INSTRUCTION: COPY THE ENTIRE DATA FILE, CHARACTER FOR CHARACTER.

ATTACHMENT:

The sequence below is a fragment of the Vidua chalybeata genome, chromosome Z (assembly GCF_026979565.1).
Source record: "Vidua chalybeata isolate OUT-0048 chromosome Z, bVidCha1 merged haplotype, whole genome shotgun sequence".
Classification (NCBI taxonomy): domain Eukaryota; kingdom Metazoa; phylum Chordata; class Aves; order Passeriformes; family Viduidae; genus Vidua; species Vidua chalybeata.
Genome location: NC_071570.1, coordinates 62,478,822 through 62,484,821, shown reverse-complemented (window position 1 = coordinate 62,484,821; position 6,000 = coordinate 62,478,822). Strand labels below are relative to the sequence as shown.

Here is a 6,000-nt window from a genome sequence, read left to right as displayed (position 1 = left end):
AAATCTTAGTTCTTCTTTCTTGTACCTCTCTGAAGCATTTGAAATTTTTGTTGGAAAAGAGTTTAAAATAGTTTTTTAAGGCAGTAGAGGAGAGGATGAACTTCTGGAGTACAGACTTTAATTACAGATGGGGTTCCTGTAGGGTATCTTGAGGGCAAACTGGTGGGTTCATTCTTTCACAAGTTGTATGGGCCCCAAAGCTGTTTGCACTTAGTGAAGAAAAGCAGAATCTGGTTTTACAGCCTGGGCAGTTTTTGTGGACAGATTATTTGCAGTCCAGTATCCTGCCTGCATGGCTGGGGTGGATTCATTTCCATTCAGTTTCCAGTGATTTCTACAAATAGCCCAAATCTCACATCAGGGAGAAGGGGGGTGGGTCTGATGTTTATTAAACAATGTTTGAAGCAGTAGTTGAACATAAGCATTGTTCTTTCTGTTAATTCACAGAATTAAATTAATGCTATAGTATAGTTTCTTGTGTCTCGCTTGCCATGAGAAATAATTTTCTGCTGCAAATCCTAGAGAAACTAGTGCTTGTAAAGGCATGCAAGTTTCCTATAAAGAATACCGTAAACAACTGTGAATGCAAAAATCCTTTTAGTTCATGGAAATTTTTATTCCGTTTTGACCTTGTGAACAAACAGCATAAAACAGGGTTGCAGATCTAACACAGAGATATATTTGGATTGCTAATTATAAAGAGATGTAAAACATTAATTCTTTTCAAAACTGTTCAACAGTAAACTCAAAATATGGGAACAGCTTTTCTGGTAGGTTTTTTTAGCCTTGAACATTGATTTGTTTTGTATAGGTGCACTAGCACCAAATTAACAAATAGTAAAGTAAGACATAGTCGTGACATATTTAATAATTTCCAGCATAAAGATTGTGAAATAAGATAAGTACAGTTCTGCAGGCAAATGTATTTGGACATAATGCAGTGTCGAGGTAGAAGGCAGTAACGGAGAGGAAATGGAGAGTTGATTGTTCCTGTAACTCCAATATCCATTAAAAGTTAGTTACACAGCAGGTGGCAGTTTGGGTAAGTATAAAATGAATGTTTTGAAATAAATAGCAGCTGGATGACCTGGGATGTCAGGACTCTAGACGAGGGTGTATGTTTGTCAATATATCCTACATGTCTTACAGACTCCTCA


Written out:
The sequence below is a fragment of the Vidua chalybeata genome, chromosome Z (assembly GCF_026979565.1).
Source record: "Vidua chalybeata isolate OUT-0048 chromosome Z, bVidCha1 merged haplotype, whole genome shotgun sequence".
Classification (NCBI taxonomy): domain Eukaryota; kingdom Metazoa; phylum Chordata; class Aves; order Passeriformes; family Viduidae; genus Vidua; species Vidua chalybeata.
Genome location: NC_071570.1, coordinates 62,478,822 through 62,484,821, shown reverse-complemented (window position 1 = coordinate 62,484,821; position 6,000 = coordinate 62,478,822). Strand labels below are relative to the sequence as shown.

Here is a 6,000-nt window from a genome sequence, read left to right as displayed (position 1 = left end):
AAATCTTAGTTCTTCTTTCTTGTACCTCTCTGAAGCATTTGAAATTTTTGTTGGAAAAGAGTTTAAAATAGTTTTTTAAGGCAGTAGAGGAGAGGATGAACTTCTGGAGTACAGACTTTAATTACAGATGGGGTTCCTGTAGGGTATCTTGAGGGCAAACTGGTGGGTTCATTCTTTCACAAGTTGTATGGGCCCCAAAGCTGTTTGCACTTAGTGAAGAAAAGCAGAATCTGGTTTTACAGCCTGGGCAGTTTTTGTGGACAGATTATTTGCAGTCCAGTATCCTGCCTGCATGGCTGGGGTGGATTCATTTCCATTCAGTTTCCAGTGATTTCTACAAATAGCCCAAATCTCACATCAGGGAGAAGGGGGGTGGGTCTGATGTTTATTAAACAATGTTTGAAGCAGTAGTTGAACATAAGCATTGTTCTTTCTGTTAATTCACAGAATTAAATTAATGCTATAGTATAGTTTCTTGTGTCTCGCTTGCCATGAGAAATAATTTTCTGCTGCAAATCCTAGAGAAACTAGTGCTTGTAAAGGCATGCAAGTTTCCTATAAAGAATACCGTAAACAACTGTGAATGCAAAAATCCTTTTAGTTCATGGAAATTTTTATTCCGTTTTGACCTTGTGAACAAACAGCATAAAACAGGGTTGCAGATCTAACACAGAGATATATTTGGATTGCTAATTATAAAGAGATGTAAAACATTAATTCTTTTCAAAACTGTTCAACAGTAAACTCAAAATATGGGAACAGCTTTTCTGGTAGGTTTTTTTAGCCTTGAACATTGATTTGTTTTGTATAGGTGCACTAGCACCAAATTAACAAATAGTAAAGTAAGACATAGTCGTGACATATTTAATAATTTCCAGCATAAAGATTGTGAAATAAGATAAGTACAGTTCTGCAGGCAAATGTATTTGGACATAATGCAGTGTCGAGGTAGAAGGCAGTAACGGAGAGGAAATGGAGAGTTGATTGTTCCTGTAACTCCAATATCCATTAAAAGTTAGTTACACAGCAGGTGGCAGTTTGGGTAAGTATAAAATGAATGTTTTGAAATAAATAGCAGCTGGATGACCTGGGATGTCAGGACTCTAGACGAGGGTGTATGTTTGTCAATATATCCTACATGTCTTACAGACTCCTCA